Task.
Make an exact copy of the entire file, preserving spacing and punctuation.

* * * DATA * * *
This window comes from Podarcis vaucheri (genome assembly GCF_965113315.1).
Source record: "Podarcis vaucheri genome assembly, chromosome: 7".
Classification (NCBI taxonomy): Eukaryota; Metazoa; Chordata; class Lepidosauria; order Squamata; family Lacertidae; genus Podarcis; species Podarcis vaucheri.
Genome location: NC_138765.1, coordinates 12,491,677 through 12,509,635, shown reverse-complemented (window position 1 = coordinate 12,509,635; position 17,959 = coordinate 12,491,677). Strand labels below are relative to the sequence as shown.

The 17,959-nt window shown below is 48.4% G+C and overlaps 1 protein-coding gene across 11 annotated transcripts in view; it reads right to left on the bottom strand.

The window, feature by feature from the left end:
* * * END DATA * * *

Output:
This window comes from Podarcis vaucheri (genome assembly GCF_965113315.1).
Source record: "Podarcis vaucheri genome assembly, chromosome: 7".
Classification (NCBI taxonomy): Eukaryota; Metazoa; Chordata; class Lepidosauria; order Squamata; family Lacertidae; genus Podarcis; species Podarcis vaucheri.
Genome location: NC_138765.1, coordinates 12,491,677 through 12,509,635, shown reverse-complemented (window position 1 = coordinate 12,509,635; position 17,959 = coordinate 12,491,677). Strand labels below are relative to the sequence as shown.

The 17,959-nt window shown below is 48.4% G+C and overlaps 1 protein-coding gene across 11 annotated transcripts in view; it reads right to left on the bottom strand.

The window, feature by feature from the left end: